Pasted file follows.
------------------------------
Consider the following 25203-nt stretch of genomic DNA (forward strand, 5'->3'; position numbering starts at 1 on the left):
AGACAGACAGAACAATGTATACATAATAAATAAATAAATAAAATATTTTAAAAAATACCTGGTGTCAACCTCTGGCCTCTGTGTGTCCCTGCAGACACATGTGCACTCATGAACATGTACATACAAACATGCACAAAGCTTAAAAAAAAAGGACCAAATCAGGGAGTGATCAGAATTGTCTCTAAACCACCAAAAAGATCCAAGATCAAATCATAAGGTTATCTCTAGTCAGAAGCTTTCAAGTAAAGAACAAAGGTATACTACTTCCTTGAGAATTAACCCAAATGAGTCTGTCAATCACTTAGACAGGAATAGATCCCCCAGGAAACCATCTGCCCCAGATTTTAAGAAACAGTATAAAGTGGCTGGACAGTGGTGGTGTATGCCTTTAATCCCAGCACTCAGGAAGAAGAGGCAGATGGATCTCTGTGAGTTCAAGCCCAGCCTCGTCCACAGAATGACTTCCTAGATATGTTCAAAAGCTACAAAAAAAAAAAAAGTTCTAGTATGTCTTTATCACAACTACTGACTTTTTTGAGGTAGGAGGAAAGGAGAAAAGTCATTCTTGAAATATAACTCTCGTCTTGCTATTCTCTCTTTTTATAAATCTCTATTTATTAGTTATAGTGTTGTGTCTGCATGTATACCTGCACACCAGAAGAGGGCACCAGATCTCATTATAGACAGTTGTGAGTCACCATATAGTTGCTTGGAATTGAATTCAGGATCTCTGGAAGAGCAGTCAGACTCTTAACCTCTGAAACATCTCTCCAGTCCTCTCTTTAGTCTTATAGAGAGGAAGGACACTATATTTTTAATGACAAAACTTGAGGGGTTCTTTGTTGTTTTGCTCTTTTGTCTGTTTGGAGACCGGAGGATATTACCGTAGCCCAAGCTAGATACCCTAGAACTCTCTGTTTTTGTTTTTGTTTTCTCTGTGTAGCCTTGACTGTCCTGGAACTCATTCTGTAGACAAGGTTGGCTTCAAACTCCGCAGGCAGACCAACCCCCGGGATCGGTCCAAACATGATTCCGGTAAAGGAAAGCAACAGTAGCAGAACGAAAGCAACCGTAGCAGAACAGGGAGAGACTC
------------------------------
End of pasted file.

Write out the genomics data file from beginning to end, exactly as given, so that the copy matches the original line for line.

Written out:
Consider the following 25203-nt stretch of genomic DNA (forward strand, 5'->3'; position numbering starts at 1 on the left):
AGACAGACAGAACAATGTATACATAATAAATAAATAAATAAAATATTTTAAAAAATACCTGGTGTCAACCTCTGGCCTCTGTGTGTCCCTGCAGACACATGTGCACTCATGAACATGTACATACAAACATGCACAAAGCTTAAAAAAAAAGGACCAAATCAGGGAGTGATCAGAATTGTCTCTAAACCACCAAAAAGATCCAAGATCAAATCATAAGGTTATCTCTAGTCAGAAGCTTTCAAGTAAAGAACAAAGGTATACTACTTCCTTGAGAATTAACCCAAATGAGTCTGTCAATCACTTAGACAGGAATAGATCCCCCAGGAAACCATCTGCCCCAGATTTTAAGAAACAGTATAAAGTGGCTGGACAGTGGTGGTGTATGCCTTTAATCCCAGCACTCAGGAAGAAGAGGCAGATGGATCTCTGTGAGTTCAAGCCCAGCCTCGTCCACAGAATGACTTCCTAGATATGTTCAAAAGCTACAAAAAAAAAAAAAGTTCTAGTATGTCTTTATCACAACTACTGACTTTTTTGAGGTAGGAGGAAAGGAGAAAAGTCATTCTTGAAATATAACTCTCGTCTTGCTATTCTCTCTTTTTATAAATCTCTATTTATTAGTTATAGTGTTGTGTCTGCATGTATACCTGCACACCAGAAGAGGGCACCAGATCTCATTATAGACAGTTGTGAGTCACCATATAGTTGCTTGGAATTGAATTCAGGATCTCTGGAAGAGCAGTCAGACTCTTAACCTCTGAAACATCTCTCCAGTCCTCTCTTTAGTCTTATAGAGAGGAAGGACACTATATTTTTAATGACAAAACTTGAGGGGTTCTTTGTTGTTTTGCTCTTTTGTCTGTTTGGAGACCGGAGGATATTACCGTAGCCCAAGCTAGATACCCTAGAACTCTCTGTTTTTGTTTTTGTTTTCTCTGTGTAGCCTTGACTGTCCTGGAACTCATTCTGTAGACAAGGTTGGCTTCAAACTCCGCAGGCAGACCAACCCCCGGGATCGGTCCAAACATGATTCCGGTAAAGGAAAGCAACAGTAGCAGAACGAAAGCAACCGTAGCAGAACAGGGAGAGACTC